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Why more people die as the economy grows

As economies grow, so does pollution, like from this Essex refinery. Credit: John Stillwell

As economies grow, so does pollution, like from this Essex refinery. Credit: John Stillwell

October 26, 2017   3 mins

Doctors rarely go on strike, but when they do there’s some pretty good evidence that death rates either stay the same or go down. That’s not to say that we’d be permanently better off without them, but it is slightly awkward.

Another awkward fact is the tendency of death rates to rise during periods of strong economic growth. It’s a puzzle that Austin Frakt unpicks for the New York Times:

One study of European countries just before and during the Great Recession found that a one-percentage-point increase in the unemployment rate is associated with a 0.5 percent decline in the overall mortality rate. Other studies of Europe during different periods, as well as those of the United States, found a similar relationship between joblessness and mortality.

“This is counterintuitive, since economic growth is a major factor in higher living standards. When the economy is more productive, we have more resources to promote health and well-being.”

What is it that makes growth so deadly (at least in the short term)? Here’s part of the answer:

“Occupational hazards and stress can directly harm health through work. Some studies find that alcohol and tobacco consumption increases during booms, too. Both are associated with higher death rates. Also, employed people drive more, increasing mortality from auto accidents.

“During recessions, people without jobs may have more time to sleep and exercise and may eat more healthfully. One study found that higher unemployment is associated with lower rates of obesity, increased physical activity and a better diet.”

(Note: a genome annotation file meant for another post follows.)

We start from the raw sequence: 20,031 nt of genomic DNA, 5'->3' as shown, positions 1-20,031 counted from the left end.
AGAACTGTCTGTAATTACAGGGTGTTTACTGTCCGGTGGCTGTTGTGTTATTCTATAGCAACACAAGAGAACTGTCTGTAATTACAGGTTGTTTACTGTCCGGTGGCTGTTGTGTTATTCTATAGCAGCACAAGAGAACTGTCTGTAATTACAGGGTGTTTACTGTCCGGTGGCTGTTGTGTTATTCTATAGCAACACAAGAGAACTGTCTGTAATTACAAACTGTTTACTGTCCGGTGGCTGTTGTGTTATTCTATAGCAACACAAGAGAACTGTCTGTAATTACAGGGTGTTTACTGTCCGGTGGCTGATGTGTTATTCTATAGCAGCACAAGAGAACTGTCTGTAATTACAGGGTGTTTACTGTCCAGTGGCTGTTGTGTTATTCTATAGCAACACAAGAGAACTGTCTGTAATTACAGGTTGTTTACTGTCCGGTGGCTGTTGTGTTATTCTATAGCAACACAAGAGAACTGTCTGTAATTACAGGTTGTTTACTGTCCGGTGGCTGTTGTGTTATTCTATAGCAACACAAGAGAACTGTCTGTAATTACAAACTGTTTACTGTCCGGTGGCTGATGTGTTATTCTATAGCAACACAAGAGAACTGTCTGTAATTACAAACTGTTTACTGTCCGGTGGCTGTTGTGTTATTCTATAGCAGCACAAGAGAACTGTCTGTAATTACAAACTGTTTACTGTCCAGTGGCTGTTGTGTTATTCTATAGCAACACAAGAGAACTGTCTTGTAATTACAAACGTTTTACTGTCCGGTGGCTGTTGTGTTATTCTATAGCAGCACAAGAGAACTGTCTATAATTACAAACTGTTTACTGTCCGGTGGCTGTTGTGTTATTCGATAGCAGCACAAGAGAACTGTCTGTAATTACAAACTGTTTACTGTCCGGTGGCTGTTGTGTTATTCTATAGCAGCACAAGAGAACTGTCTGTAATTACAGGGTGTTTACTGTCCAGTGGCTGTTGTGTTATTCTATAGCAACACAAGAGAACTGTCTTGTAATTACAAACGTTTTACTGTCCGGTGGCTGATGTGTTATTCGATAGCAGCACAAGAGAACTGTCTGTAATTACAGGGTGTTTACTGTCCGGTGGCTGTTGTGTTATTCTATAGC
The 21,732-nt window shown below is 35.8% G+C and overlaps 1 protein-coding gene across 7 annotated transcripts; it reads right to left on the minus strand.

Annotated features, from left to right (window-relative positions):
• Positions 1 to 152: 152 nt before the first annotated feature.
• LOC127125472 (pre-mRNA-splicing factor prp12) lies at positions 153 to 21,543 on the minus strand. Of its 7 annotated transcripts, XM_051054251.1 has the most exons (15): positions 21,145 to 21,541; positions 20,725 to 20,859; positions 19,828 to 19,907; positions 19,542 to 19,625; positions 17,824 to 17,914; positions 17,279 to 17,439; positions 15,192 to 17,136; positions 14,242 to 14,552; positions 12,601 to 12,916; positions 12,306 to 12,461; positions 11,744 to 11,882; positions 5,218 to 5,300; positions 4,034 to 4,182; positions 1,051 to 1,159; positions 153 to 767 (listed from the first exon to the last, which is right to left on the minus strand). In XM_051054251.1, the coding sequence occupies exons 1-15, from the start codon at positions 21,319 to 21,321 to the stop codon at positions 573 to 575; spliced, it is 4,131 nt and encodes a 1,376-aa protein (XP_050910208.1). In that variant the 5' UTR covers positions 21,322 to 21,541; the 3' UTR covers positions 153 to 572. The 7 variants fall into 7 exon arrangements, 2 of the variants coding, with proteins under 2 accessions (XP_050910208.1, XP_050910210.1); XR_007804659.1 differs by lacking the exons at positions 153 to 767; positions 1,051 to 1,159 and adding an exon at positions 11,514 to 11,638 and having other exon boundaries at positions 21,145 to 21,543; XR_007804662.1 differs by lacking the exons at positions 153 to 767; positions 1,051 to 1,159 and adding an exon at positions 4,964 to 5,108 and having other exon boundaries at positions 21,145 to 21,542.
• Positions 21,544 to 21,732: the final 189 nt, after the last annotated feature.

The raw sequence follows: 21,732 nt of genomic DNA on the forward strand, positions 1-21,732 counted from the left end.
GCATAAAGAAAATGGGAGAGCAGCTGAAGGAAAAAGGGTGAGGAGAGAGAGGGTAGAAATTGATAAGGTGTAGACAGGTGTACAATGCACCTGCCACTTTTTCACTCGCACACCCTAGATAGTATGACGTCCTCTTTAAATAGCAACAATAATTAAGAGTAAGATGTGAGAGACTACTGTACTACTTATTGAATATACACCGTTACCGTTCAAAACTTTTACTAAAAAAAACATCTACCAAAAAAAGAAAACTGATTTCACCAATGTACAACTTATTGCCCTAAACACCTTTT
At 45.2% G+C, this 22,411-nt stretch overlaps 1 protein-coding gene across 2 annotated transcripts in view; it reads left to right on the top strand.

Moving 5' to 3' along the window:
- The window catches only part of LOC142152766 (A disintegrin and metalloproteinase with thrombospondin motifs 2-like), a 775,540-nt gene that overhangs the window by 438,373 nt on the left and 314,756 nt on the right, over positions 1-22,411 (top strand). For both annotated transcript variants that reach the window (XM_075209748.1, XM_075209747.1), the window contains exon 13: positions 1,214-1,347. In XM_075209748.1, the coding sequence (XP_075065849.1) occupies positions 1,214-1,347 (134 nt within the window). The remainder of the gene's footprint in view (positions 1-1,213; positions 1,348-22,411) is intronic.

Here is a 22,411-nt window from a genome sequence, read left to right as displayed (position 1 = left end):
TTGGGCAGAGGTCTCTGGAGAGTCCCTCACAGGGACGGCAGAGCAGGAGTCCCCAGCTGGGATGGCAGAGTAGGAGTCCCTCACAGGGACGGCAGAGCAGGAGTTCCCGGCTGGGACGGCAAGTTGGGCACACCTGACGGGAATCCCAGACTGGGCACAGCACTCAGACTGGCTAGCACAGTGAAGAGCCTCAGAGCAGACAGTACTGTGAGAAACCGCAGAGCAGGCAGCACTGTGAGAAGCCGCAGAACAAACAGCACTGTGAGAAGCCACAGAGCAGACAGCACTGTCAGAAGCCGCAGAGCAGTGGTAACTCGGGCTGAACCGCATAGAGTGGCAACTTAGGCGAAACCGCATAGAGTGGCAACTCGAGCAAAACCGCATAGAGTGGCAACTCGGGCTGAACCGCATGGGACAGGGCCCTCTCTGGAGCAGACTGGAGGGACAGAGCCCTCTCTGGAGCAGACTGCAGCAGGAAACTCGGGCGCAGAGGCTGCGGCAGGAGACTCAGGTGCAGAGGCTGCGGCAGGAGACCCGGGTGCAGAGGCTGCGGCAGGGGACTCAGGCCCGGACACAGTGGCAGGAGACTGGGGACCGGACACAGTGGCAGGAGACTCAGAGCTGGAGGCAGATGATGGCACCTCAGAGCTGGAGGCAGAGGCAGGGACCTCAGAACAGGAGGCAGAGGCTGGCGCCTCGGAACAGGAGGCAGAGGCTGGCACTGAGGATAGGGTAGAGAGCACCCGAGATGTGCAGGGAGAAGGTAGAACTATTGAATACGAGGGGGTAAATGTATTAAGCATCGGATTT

Obviously, we can’t hide in our beds all day; so what can we do about the dangers of gainful employment? Most of it comes down to us: spending our money more wisely, eating more healthily and driving more safely. Employers should also realise that expecting people to work long hours is a really good way of getting a sick, tired and unhappy workforce. 

However, the biggest danger associated with stronger growth is not one that individuals or companies can do much about on their own:

“…a surging economy does more than generate greater income. An industrial economy also pumps out more air pollution as more goods are produced. Polluted air, it turns out, is a major contributor to the mortality-increasing effect of an economic boom. In their analysis of how economic growth increases mortality, David Cutler and Wei Huang, of Harvard University, and Adriana Lleras-Muney, of U.C.L.A., found that two-thirds of the effect can be attributed to air pollution alone.”

Some further evidence:

In their analysis of the Great Recession in Europe, José Tapia Granados of Drexel University and Edward Ionides of the University of Michigan found that a one-percentage-point increase in the unemployment rate is associated with a one percent lower mortality rate for respiratory illnesses…”

We should not have to choose between jobs and health, growth and clean air.

Fortunately, an end to the worst air pollution is within sight. In most places in the world, airborne pollutants are primarily produced by the combustion of fossil fuels, especially coal and oil. As luck would have it, these are precisely the activities that we are pledged to phase out in the fight against climate change.

In many countries, including the United Kingdom, we’re very close to getting rid of coal as a significant source of electricity. The internal combustion engine is also heading for obsolesence, with manufacturers racing against one another to get to an all-electric future.

The growth paradigm in economics is sometimes described as a treadmill: a constant struggle to stimulate enough supply to enable more consumption; and enough demand to enable more production. There is more than a grain of truth to this. 

However, capitalism, which is as much about innovation as it is about growth, is not condemned to go around in circles for ever. At its best, it spirals upward – creating problems, but also solving them (at the prompting of democracy).

In an imperfect world, this may be as close to sustainability as we get. 

Peter Franklin is Associate Editor of UnHerd. He was previously a policy advisor and speechwriter on environmental and social issues.


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